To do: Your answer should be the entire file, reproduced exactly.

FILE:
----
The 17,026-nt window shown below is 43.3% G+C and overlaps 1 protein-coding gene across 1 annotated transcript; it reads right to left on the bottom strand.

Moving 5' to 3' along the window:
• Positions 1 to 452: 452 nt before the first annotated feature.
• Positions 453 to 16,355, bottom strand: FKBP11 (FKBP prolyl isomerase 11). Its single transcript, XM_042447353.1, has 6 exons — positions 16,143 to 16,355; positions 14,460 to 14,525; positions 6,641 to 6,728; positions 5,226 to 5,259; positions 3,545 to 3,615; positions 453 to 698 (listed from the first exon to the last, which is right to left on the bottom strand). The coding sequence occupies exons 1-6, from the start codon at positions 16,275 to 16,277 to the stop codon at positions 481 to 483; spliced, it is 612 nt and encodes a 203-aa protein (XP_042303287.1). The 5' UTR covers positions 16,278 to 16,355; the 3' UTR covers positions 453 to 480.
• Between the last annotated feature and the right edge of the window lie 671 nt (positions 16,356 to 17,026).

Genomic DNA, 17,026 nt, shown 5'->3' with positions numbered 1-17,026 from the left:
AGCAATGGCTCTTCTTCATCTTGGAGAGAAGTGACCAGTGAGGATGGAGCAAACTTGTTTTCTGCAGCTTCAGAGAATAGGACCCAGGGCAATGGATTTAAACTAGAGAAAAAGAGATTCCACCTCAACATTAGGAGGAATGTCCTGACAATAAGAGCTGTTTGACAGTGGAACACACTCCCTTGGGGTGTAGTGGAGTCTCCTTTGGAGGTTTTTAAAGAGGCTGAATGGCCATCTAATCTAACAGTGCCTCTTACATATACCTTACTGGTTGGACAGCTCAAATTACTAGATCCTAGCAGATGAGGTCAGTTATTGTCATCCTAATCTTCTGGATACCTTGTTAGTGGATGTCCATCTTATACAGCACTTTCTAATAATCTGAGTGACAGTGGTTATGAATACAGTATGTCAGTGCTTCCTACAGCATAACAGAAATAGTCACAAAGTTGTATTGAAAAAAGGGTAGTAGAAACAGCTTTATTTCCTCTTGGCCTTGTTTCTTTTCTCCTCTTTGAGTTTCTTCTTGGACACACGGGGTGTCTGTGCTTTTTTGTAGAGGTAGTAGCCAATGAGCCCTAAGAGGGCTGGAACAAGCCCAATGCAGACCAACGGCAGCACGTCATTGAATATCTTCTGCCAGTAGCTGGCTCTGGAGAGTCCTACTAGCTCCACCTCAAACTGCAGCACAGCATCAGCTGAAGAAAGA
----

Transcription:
The 17,026-nt window shown below is 43.3% G+C and overlaps 1 protein-coding gene across 1 annotated transcript; it reads right to left on the bottom strand.

Moving 5' to 3' along the window:
• Positions 1 to 452: 452 nt before the first annotated feature.
• Positions 453 to 16,355, bottom strand: FKBP11 (FKBP prolyl isomerase 11). Its single transcript, XM_042447353.1, has 6 exons — positions 16,143 to 16,355; positions 14,460 to 14,525; positions 6,641 to 6,728; positions 5,226 to 5,259; positions 3,545 to 3,615; positions 453 to 698 (listed from the first exon to the last, which is right to left on the bottom strand). The coding sequence occupies exons 1-6, from the start codon at positions 16,275 to 16,277 to the stop codon at positions 481 to 483; spliced, it is 612 nt and encodes a 203-aa protein (XP_042303287.1). The 5' UTR covers positions 16,278 to 16,355; the 3' UTR covers positions 453 to 480.
• Between the last annotated feature and the right edge of the window lie 671 nt (positions 16,356 to 17,026).

Genomic DNA, 17,026 nt, shown 5'->3' with positions numbered 1-17,026 from the left:
AGCAATGGCTCTTCTTCATCTTGGAGAGAAGTGACCAGTGAGGATGGAGCAAACTTGTTTTCTGCAGCTTCAGAGAATAGGACCCAGGGCAATGGATTTAAACTAGAGAAAAAGAGATTCCACCTCAACATTAGGAGGAATGTCCTGACAATAAGAGCTGTTTGACAGTGGAACACACTCCCTTGGGGTGTAGTGGAGTCTCCTTTGGAGGTTTTTAAAGAGGCTGAATGGCCATCTAATCTAACAGTGCCTCTTACATATACCTTACTGGTTGGACAGCTCAAATTACTAGATCCTAGCAGATGAGGTCAGTTATTGTCATCCTAATCTTCTGGATACCTTGTTAGTGGATGTCCATCTTATACAGCACTTTCTAATAATCTGAGTGACAGTGGTTATGAATACAGTATGTCAGTGCTTCCTACAGCATAACAGAAATAGTCACAAAGTTGTATTGAAAAAAGGGTAGTAGAAACAGCTTTATTTCCTCTTGGCCTTGTTTCTTTTCTCCTCTTTGAGTTTCTTCTTGGACACACGGGGTGTCTGTGCTTTTTTGTAGAGGTAGTAGCCAATGAGCCCTAAGAGGGCTGGAACAAGCCCAATGCAGACCAACGGCAGCACGTCATTGAATATCTTCTGCCAGTAGCTGGCTCTGGAGAGTCCTACTAGCTCCACCTCAAACTGCAGCACAGCATCAGCTGAAGAAAGA